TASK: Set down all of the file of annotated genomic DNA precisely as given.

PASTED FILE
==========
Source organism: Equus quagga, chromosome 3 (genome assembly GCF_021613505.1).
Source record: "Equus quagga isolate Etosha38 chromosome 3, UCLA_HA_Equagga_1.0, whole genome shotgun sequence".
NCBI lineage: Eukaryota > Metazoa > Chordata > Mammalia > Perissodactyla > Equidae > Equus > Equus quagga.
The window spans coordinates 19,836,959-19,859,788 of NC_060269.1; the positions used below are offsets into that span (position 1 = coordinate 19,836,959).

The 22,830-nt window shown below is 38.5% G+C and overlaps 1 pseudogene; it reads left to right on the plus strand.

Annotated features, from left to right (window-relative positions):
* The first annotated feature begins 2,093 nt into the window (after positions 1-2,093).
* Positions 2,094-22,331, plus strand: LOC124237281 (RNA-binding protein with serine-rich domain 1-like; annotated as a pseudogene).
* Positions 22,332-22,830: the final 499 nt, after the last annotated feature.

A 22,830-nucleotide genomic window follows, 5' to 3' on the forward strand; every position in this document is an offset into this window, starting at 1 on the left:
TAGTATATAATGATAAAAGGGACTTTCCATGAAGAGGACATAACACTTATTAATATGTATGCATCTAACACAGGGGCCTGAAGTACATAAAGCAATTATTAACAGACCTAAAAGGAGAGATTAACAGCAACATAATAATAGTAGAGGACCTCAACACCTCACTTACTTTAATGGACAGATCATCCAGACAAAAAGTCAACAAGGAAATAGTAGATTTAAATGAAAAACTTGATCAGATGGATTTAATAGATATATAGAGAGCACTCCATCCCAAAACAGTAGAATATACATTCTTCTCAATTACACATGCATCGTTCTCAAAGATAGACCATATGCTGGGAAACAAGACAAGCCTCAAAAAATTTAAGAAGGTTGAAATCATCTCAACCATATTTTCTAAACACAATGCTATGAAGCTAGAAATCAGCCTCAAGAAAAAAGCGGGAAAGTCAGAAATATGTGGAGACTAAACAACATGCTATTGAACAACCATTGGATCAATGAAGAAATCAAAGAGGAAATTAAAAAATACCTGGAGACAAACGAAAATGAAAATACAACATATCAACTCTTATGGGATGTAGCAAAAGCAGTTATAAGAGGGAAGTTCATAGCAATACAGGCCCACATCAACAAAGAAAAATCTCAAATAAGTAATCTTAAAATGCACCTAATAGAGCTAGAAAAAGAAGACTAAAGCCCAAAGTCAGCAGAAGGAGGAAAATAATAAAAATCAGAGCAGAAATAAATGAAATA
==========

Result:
Source organism: Equus quagga, chromosome 3 (genome assembly GCF_021613505.1).
Source record: "Equus quagga isolate Etosha38 chromosome 3, UCLA_HA_Equagga_1.0, whole genome shotgun sequence".
NCBI lineage: Eukaryota > Metazoa > Chordata > Mammalia > Perissodactyla > Equidae > Equus > Equus quagga.
The window spans coordinates 19,836,959-19,859,788 of NC_060269.1; the positions used below are offsets into that span (position 1 = coordinate 19,836,959).

The 22,830-nt window shown below is 38.5% G+C and overlaps 1 pseudogene; it reads left to right on the plus strand.

Annotated features, from left to right (window-relative positions):
* The first annotated feature begins 2,093 nt into the window (after positions 1-2,093).
* Positions 2,094-22,331, plus strand: LOC124237281 (RNA-binding protein with serine-rich domain 1-like; annotated as a pseudogene).
* Positions 22,332-22,830: the final 499 nt, after the last annotated feature.

A 22,830-nucleotide genomic window follows, 5' to 3' on the forward strand; every position in this document is an offset into this window, starting at 1 on the left:
TAGTATATAATGATAAAAGGGACTTTCCATGAAGAGGACATAACACTTATTAATATGTATGCATCTAACACAGGGGCCTGAAGTACATAAAGCAATTATTAACAGACCTAAAAGGAGAGATTAACAGCAACATAATAATAGTAGAGGACCTCAACACCTCACTTACTTTAATGGACAGATCATCCAGACAAAAAGTCAACAAGGAAATAGTAGATTTAAATGAAAAACTTGATCAGATGGATTTAATAGATATATAGAGAGCACTCCATCCCAAAACAGTAGAATATACATTCTTCTCAATTACACATGCATCGTTCTCAAAGATAGACCATATGCTGGGAAACAAGACAAGCCTCAAAAAATTTAAGAAGGTTGAAATCATCTCAACCATATTTTCTAAACACAATGCTATGAAGCTAGAAATCAGCCTCAAGAAAAAAGCGGGAAAGTCAGAAATATGTGGAGACTAAACAACATGCTATTGAACAACCATTGGATCAATGAAGAAATCAAAGAGGAAATTAAAAAATACCTGGAGACAAACGAAAATGAAAATACAACATATCAACTCTTATGGGATGTAGCAAAAGCAGTTATAAGAGGGAAGTTCATAGCAATACAGGCCCACATCAACAAAGAAAAATCTCAAATAAGTAATCTTAAAATGCACCTAATAGAGCTAGAAAAAGAAGACTAAAGCCCAAAGTCAGCAGAAGGAGGAAAATAATAAAAATCAGAGCAGAAATAAATGAAATA